Get ahead, not SAD: How to Overcome Seasonal Affective Disorder

Get ahead, not SAD: How to Overcome Seasonal Affective Disorder

While the last few Septembers have been trending warmer, our days are still getting shorter and chillier. Darker days are on the horizon, and with that comes the annual arrival of SAD: Seasonal Affective Disorder.

Do you notice feeling depleted of energy throughout most of the winter, and immediately feeling better once the first sunny days of spring arrive? It may not just be the winter blues - you may be one of millions who experience Seasonal Affective Disorder every year. 

The best way to protect our future selves from being too badly affected by SAD is to anticipate it now and build the right habits that will get us through the darker days ahead - while there’s still a lot of sunlight.

In this article, we’ll go over:

  • What is Seasonal Affective Disorder?
  • How to cope with SAD?
  • A full body workout to combat SAD

In Photo: Rubber Hex Dumbbell Set, Squat Rack, Competition Barbell, Bumper Plates, Turf Tiles

What is Seasonal Affective Disorder?

Seasonal Affective Disorder, or SAD, is a type of depression that returns seasonally with symptoms lasting 4-5 months every year, with January and February as the most difficult months. Most people with SAD experience symptoms that start in the fall and worsen into the winter months, feeling drained of energy.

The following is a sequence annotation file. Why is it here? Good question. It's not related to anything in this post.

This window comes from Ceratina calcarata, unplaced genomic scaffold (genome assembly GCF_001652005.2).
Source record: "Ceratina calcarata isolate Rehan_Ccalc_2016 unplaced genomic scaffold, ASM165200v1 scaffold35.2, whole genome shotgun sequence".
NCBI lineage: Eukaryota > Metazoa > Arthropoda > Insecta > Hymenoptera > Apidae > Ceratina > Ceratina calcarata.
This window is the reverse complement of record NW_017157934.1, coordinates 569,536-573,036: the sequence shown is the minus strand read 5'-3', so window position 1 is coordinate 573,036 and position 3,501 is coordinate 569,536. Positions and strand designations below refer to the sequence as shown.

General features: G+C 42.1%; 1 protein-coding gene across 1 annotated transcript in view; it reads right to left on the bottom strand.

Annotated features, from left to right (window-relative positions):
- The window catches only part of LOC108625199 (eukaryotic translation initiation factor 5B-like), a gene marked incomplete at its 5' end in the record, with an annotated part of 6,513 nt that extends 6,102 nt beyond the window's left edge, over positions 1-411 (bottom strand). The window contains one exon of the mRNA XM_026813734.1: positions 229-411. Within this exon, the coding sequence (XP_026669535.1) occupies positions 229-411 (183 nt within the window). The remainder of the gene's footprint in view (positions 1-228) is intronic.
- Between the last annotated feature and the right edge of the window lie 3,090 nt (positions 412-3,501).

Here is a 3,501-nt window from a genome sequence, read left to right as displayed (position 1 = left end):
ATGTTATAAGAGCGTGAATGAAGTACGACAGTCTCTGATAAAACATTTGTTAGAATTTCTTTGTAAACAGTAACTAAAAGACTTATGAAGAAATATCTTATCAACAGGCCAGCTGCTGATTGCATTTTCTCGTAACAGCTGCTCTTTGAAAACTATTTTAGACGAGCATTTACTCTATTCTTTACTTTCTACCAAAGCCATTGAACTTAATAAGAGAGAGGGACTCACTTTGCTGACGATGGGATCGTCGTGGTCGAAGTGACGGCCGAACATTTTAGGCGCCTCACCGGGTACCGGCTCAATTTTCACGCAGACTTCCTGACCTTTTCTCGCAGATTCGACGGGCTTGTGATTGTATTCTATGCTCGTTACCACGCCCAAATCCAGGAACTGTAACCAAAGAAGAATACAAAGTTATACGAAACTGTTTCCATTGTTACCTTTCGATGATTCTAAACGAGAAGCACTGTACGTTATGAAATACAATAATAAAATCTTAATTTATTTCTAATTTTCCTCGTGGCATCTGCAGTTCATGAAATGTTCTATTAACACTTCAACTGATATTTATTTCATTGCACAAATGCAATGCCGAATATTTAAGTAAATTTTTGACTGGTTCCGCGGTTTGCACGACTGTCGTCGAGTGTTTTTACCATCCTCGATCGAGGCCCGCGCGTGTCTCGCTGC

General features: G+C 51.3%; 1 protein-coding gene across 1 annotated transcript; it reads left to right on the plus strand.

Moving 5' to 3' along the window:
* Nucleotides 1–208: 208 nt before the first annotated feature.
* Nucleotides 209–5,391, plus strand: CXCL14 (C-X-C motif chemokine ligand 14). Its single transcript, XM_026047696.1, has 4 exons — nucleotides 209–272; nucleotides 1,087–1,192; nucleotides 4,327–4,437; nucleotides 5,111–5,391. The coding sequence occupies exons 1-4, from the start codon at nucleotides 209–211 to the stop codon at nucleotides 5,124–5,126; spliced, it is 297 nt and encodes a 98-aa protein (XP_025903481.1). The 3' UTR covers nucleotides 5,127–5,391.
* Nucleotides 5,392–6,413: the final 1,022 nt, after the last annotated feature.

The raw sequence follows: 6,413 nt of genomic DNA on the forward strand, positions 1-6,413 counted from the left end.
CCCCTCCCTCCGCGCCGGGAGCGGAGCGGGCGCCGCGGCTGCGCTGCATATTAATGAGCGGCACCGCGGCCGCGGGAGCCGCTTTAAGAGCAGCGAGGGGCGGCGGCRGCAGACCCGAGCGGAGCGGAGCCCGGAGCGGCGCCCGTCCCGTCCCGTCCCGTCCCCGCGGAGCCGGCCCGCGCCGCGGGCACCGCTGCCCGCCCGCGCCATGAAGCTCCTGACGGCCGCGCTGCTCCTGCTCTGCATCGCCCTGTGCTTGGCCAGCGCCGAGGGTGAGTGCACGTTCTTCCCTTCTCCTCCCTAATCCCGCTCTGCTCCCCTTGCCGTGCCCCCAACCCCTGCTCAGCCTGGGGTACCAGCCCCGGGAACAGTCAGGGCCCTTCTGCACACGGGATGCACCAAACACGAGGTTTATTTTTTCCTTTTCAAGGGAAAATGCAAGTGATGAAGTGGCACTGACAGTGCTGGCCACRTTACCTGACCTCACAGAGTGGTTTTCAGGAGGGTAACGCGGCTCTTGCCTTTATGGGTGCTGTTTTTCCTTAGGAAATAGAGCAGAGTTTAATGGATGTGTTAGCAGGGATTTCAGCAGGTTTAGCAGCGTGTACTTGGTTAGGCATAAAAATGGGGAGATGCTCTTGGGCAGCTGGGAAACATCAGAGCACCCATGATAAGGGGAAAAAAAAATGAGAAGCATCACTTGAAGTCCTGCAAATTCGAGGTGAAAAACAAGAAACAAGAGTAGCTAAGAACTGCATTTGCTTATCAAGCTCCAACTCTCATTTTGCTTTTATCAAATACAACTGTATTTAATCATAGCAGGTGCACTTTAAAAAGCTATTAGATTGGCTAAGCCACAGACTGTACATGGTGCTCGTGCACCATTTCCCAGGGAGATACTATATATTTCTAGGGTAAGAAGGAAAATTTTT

While the causes of SAD are not completely understood, it is linked to biochemical imbalances in the brain made worse by shorter daylight hours and less sunlight in the winter. Because of this shift, our circadian rhythms are disrupted and out of sync with their usual schedule.

When the circadian rhythm is disrupted, our bodies have a more difficult time regulating things like mood, appetite and sleep.

Additionally, the increase of darkness in winter months lead to our bodies producing more melatonin and less serotonin. Melatonin makes us sleepy, while serotonin is the feel good hormone.

The symptoms of SAD include

  • Depression symptoms including hopelessness, sadness, low energy, loss of interest in hobbies, agitation, suicidal thoughts, and difficulty concentrating
  • Oversleeping
  • Overeating
  • Weight gain
  • Social withdrawal or isolation
  • Feelings of guilt

People already struggling with mental illnesses like major depressive disorder, generalized anxiety disorder, attention deficit disorder, eating or panic disorders are more susceptible to SAD, as are:

  • Women, who are 4x more likely to be diagnosed than men
  • Those who live far from the equator
  • Those who have SAD in their family history

In Photo: Twist Adjustable Dumbbells and Rack Bundle, Premium Exercise Bench

How to cope with SAD?

While it’s normal to want to hunker down and stay inside during the cold winter months, SAD is a condition that affects one’s energy and motivation - negatively impacting relationships and work. Seasonal Affective Disorder is a much more intense form of the winter blues.